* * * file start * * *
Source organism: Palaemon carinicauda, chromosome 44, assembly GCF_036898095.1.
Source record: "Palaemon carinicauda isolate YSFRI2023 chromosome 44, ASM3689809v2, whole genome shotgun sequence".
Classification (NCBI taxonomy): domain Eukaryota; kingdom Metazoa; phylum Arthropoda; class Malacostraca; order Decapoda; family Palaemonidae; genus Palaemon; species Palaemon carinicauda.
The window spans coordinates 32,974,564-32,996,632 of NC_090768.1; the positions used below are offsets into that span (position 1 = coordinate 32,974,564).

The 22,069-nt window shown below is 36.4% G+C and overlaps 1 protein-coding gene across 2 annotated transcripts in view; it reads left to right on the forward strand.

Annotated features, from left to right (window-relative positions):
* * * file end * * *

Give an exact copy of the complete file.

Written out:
Source organism: Palaemon carinicauda, chromosome 44, assembly GCF_036898095.1.
Source record: "Palaemon carinicauda isolate YSFRI2023 chromosome 44, ASM3689809v2, whole genome shotgun sequence".
Classification (NCBI taxonomy): domain Eukaryota; kingdom Metazoa; phylum Arthropoda; class Malacostraca; order Decapoda; family Palaemonidae; genus Palaemon; species Palaemon carinicauda.
The window spans coordinates 32,974,564-32,996,632 of NC_090768.1; the positions used below are offsets into that span (position 1 = coordinate 32,974,564).

The 22,069-nt window shown below is 36.4% G+C and overlaps 1 protein-coding gene across 2 annotated transcripts in view; it reads left to right on the forward strand.

Annotated features, from left to right (window-relative positions):